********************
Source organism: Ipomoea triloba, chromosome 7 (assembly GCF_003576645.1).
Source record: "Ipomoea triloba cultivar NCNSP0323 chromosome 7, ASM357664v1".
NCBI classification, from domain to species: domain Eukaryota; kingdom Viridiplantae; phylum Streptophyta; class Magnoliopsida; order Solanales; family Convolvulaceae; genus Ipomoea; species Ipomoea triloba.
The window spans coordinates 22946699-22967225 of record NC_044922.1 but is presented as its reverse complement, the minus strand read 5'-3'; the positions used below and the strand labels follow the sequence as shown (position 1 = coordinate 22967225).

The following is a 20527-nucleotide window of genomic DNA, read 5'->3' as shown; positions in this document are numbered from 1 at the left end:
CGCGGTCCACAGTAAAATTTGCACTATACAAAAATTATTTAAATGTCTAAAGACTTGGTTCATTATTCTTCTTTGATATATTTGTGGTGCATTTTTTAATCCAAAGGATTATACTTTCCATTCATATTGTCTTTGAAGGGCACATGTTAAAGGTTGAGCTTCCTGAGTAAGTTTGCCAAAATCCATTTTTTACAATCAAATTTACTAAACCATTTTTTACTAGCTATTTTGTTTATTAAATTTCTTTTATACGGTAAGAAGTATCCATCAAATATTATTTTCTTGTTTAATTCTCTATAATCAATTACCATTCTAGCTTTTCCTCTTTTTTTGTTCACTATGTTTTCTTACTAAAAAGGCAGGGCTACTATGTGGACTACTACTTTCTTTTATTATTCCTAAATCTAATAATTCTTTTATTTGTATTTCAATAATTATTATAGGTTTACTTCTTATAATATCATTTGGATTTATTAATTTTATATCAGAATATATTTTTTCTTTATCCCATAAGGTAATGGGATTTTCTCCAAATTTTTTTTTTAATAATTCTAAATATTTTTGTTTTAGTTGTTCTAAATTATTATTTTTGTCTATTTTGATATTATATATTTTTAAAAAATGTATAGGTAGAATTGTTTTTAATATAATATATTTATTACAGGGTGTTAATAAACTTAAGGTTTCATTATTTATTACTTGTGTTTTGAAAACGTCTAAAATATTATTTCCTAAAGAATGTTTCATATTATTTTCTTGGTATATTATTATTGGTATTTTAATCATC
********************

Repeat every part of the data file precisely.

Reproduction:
Source organism: Ipomoea triloba, chromosome 7 (assembly GCF_003576645.1).
Source record: "Ipomoea triloba cultivar NCNSP0323 chromosome 7, ASM357664v1".
NCBI classification, from domain to species: domain Eukaryota; kingdom Viridiplantae; phylum Streptophyta; class Magnoliopsida; order Solanales; family Convolvulaceae; genus Ipomoea; species Ipomoea triloba.
The window spans coordinates 22946699-22967225 of record NC_044922.1 but is presented as its reverse complement, the minus strand read 5'-3'; the positions used below and the strand labels follow the sequence as shown (position 1 = coordinate 22967225).

The following is a 20527-nucleotide window of genomic DNA, read 5'->3' as shown; positions in this document are numbered from 1 at the left end:
CGCGGTCCACAGTAAAATTTGCACTATACAAAAATTATTTAAATGTCTAAAGACTTGGTTCATTATTCTTCTTTGATATATTTGTGGTGCATTTTTTAATCCAAAGGATTATACTTTCCATTCATATTGTCTTTGAAGGGCACATGTTAAAGGTTGAGCTTCCTGAGTAAGTTTGCCAAAATCCATTTTTTACAATCAAATTTACTAAACCATTTTTTACTAGCTATTTTGTTTATTAAATTTCTTTTATACGGTAAGAAGTATCCATCAAATATTATTTTCTTGTTTAATTCTCTATAATCAATTACCATTCTAGCTTTTCCTCTTTTTTTGTTCACTATGTTTTCTTACTAAAAAGGCAGGGCTACTATGTGGACTACTACTTTCTTTTATTATTCCTAAATCTAATAATTCTTTTATTTGTATTTCAATAATTATTATAGGTTTACTTCTTATAATATCATTTGGATTTATTAATTTTATATCAGAATATATTTTTTCTTTATCCCATAAGGTAATGGGATTTTCTCCAAATTTTTTTTTTAATAATTCTAAATATTTTTGTTTTAGTTGTTCTAAATTATTATTTTTGTCTATTTTGATATTATATATTTTTAAAAAATGTATAGGTAGAATTGTTTTTAATATAATATATTTATTACAGGGTGTTAATAAACTTAAGGTTTCATTATTTATTACTTGTGTTTTGAAAACGTCTAAAATATTATTTCCTAAAGAATGTTTCATATTATTTTCTTGGTATATTATTATTGGTATTTTAATCATC